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Issue #682: August 16-22, 2020

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Q: Interesting article on location services (Geek Note: I.G.T.M. #680a – Special to ION Magazine, August 2020). Thanks. Might want to write about how Siri is sucking batteries dry. It is also spying on us. I turned Siri off in each app and iCloud and it pretty much resolved the issue. Although today I looked and Siri represented 60% of battery usage even though I have not used Siri in days.

 – Herman R.
City Withheld

A:  You’ve got it, Herman! I’d be happy to offer some commentary on the relationship between Siri and battery usage.  For the rest of you, if you missed the article to which Herman is referring, I can only assume that you don’t receive ION Magazine – a special monthly insert to most Gannett news publications.  Fear not!  Like all issues of It’s Geek To Me, you can always find it in the column archives on my website.  The site is, of course, free.  You can read current and past articles, and ask questions of your own.  But there’s lots of good stuff in ION besides It’s Geek To Me, so check it out if you have the chance.

Herman, you are absolutely correct about Siri causing your device to burn through its battery faster.  The main cause of this is the feature that allows you to say “Hey Siri” and give a command or ask a question without ever having to touch your phone.  For this to work, it means the device is constantly listening to the audio picked up via its microphone.  From the perspective of the phone this consists of using its computer processors to digitize the audio.  It then uses further computer power to analyze the audio to “listen” for the phrase “Hey Siri.”  While the amount of power used by this process is relatively small, performing it constantly every second of the day and night adds up to a lot of power over time.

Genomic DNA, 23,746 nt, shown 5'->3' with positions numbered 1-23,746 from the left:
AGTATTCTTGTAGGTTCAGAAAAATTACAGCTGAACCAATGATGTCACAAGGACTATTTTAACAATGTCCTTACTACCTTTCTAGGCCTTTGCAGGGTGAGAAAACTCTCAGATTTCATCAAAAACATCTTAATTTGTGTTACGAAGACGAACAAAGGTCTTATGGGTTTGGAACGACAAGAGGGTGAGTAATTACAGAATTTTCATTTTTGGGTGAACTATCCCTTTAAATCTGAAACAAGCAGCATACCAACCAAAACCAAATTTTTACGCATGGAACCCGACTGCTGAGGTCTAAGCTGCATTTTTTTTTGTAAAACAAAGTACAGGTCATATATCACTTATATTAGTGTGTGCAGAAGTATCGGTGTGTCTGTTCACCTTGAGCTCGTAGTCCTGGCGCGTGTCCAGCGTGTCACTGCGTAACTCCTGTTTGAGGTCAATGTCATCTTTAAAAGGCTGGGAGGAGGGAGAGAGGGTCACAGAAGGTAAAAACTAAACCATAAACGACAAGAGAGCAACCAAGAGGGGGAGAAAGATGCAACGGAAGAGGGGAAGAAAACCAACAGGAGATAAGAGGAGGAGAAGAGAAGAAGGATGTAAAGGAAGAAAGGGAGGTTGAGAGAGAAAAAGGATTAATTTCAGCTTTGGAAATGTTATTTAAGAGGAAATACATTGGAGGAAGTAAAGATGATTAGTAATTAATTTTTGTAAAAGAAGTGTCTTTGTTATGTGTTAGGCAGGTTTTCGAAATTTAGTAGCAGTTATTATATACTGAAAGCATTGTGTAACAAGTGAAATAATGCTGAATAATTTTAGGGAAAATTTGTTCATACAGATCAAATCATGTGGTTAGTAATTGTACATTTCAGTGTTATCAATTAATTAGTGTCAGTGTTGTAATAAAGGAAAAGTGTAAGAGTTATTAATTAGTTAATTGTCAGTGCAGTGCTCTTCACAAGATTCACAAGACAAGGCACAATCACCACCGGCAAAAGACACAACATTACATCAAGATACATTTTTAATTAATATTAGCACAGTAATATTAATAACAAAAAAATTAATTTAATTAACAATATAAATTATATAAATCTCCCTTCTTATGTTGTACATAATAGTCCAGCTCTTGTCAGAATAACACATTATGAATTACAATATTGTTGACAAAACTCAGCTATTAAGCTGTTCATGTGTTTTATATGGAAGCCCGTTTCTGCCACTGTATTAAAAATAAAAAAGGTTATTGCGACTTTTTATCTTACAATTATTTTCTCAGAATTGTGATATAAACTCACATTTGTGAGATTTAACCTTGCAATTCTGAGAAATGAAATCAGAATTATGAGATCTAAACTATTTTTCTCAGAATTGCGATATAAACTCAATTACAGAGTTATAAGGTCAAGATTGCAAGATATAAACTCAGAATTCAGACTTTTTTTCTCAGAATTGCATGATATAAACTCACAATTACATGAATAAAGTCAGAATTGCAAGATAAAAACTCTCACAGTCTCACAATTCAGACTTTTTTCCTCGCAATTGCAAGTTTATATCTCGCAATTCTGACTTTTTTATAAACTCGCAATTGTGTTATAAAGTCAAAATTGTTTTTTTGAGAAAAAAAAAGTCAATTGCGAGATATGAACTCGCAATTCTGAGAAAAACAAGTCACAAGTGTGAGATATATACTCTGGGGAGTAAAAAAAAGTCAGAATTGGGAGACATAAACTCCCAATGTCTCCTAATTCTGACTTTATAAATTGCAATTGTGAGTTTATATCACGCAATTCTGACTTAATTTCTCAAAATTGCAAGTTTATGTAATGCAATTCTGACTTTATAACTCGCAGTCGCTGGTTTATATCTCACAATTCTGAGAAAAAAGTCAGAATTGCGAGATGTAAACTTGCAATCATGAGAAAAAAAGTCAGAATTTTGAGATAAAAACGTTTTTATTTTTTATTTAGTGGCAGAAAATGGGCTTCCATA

Besides the “Hey Siri” function, if you take the time to look at the individual app settings within your phone’s setup, you’ll find that Siri is deeply integrated into your phone’s operation.  Drill down into the settings of just about any app, and you’ll find an entry labeled “Siri & Search.”  Going one step farther, you’ll find that unless you take positive steps to stop it, Siri spends a lot of time watching what you do in your various apps.  Herman calls it “spying” while Apple calls it “learning”.  You can decide for yourself, but however you feel about Siri watching as you use your phone, as long as you allow Siri to do this, whenever you’re interacting with your device Siri is also hard at work.  This causes her to use more computing power, which naturally uses more of your phone’s battery.

There is no single place you can go in your settings to disable this – it must be separately controlled for each app (thanks, Steve).  Depending on how many apps you have loaded, configuring this could take a while.  Fortunately, it only has to be done once.  If you decide to try this, I’d be interested in hearing some feedback on whether you think it improved your battery life, and by how much.  If at least a few people respond, I’ll report the results here.  Meanwhile, don’t forget that I’m actively seeking new reader questions for the column.  So, hop on over to ItsGeekToMe.co (not .com!) and click on the “Submit a Question” link. 

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